HUNTINGTON, Utah — With the drilling of another hole, the search for six missing miners moved Tuesday toward the back of a mine where officials hoped the men sought refuge in search of an air pocket.
Crews already have drilled two holes and fitted a camera down one of them, but they have yet to learn the coal miners' fate, eight days after the mine partly collapsed under the weight of a shifting mountain.
The camera's ghostly images revealed only one indication of a miner's presence: a tool bag for hammers, wrenches and chisels hanging from a post, 3.4 miles from the entrance and more than 1,800 feet underground.
"It indicates we're very close to where the miners were working," said Bob Murray, chief of Murray Energy Corp., co-owner and operator of the Crandall Canyon mine.
The collapse of the mine's midsection was thought to have pushed ventilated air into a pocket at the rear of the mine, where the miners may have fled when their escape routes were cut off by rubble, said Richard Stickler, chief of the federal Mine Safety and Health Administration.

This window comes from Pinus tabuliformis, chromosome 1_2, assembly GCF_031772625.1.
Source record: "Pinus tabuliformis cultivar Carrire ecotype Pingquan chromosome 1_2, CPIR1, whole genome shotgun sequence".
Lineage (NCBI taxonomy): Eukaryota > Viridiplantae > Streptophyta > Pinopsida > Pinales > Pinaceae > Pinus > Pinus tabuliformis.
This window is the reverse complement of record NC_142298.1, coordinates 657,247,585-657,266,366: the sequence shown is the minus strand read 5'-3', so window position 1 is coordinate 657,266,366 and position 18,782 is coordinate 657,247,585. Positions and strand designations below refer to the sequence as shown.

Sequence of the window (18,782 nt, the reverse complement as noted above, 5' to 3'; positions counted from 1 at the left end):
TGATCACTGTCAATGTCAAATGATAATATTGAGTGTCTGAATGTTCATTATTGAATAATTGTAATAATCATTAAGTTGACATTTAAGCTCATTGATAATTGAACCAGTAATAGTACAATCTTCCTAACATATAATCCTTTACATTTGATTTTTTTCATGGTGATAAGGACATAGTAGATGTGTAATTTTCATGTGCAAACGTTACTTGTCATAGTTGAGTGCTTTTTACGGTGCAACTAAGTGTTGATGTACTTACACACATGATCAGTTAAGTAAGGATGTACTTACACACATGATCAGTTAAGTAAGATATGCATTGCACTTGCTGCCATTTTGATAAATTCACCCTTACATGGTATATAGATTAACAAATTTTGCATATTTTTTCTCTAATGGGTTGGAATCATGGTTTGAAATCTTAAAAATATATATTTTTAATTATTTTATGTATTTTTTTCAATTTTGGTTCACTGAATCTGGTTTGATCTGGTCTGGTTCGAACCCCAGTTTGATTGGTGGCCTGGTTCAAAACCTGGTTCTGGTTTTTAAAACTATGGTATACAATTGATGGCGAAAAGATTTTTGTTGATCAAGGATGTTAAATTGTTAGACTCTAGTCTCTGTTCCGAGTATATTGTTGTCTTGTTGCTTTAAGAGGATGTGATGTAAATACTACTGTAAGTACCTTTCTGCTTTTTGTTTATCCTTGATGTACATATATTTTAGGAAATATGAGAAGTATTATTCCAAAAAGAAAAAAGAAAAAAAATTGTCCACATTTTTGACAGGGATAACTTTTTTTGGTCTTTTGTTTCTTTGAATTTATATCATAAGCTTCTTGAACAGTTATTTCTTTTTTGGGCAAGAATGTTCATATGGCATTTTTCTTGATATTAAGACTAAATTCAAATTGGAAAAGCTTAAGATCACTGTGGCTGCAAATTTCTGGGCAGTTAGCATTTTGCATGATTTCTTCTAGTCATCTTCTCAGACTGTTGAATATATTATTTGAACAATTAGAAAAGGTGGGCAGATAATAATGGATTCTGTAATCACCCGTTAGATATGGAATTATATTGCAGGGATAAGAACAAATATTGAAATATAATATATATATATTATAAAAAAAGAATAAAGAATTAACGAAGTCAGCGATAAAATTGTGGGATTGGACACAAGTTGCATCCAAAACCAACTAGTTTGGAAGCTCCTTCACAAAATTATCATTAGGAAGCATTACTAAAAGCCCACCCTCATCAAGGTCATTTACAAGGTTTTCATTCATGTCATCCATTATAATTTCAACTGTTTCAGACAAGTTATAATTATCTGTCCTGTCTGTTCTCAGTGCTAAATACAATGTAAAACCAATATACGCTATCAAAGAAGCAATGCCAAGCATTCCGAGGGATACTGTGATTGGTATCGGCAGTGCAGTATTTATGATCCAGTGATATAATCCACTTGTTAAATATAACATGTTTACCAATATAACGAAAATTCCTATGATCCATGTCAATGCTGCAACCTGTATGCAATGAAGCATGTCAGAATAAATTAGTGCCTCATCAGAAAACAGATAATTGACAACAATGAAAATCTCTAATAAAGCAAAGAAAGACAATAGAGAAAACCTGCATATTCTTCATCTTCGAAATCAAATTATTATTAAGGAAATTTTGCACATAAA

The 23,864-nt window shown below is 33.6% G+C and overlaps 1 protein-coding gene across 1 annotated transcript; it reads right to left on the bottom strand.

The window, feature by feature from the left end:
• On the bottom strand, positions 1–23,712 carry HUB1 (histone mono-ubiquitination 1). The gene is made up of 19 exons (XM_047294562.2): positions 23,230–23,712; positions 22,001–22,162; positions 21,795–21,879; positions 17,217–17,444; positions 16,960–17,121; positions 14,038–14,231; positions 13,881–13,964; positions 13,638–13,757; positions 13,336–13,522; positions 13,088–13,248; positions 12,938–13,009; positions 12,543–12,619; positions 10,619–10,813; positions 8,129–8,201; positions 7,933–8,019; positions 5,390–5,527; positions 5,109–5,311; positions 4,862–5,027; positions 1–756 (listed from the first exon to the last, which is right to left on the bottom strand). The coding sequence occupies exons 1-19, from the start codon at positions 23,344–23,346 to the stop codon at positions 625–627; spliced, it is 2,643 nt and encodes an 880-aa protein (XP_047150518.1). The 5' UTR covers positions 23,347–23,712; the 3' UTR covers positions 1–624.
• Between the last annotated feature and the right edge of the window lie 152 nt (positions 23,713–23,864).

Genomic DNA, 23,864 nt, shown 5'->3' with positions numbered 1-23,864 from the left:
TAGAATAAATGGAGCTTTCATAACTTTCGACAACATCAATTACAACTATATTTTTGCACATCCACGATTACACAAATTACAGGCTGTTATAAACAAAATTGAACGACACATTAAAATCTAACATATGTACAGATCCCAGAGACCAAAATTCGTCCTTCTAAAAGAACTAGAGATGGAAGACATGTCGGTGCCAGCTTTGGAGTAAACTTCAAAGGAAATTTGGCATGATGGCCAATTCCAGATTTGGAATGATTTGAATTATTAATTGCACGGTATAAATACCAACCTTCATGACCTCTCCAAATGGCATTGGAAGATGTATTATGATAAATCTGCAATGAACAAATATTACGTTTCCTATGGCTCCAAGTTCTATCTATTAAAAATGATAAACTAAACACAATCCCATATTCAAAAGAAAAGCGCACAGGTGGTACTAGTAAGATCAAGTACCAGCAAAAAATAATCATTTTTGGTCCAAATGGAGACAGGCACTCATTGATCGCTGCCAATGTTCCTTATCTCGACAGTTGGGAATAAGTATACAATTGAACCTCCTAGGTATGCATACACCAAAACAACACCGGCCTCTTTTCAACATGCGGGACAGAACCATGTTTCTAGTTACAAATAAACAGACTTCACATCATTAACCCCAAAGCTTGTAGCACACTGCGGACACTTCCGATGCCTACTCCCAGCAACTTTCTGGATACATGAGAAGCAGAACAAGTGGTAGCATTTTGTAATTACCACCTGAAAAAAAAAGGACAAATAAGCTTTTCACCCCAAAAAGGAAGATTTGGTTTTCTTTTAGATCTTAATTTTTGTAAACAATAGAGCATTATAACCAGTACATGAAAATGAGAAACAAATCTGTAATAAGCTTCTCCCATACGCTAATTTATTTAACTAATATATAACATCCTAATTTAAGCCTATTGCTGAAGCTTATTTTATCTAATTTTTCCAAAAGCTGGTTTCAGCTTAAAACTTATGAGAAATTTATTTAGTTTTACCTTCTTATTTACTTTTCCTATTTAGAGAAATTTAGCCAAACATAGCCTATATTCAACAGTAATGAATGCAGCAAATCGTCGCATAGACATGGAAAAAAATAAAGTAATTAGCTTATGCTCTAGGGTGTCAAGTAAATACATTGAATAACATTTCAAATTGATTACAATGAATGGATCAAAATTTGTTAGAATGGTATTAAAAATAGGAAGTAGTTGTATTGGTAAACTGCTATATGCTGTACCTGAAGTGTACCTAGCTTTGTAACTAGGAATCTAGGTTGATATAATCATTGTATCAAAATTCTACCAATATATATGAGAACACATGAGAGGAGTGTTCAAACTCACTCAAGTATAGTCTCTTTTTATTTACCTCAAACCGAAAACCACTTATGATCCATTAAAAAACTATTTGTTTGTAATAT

The thunderous collapse blew out the walls of mine shafts but left reinforced ceilings mostly intact. About 5 feet of headroom remained in the deeper mine shafts.
"We see a lot of open area. We see good height. Space is what they need and we saw a lot of space," said Al Davis, who heads up MSHA's Western operations.
Other video images taken Sunday showed a twisted conveyer belt, pipes and dripping water.
As crews started drilling a nearly 9-inch-wide camera hole late Monday, Murray said the pace of rescue efforts picked up inside the mine, where heavy machinery was clawing at loose rubble that nearly fills a main passageway.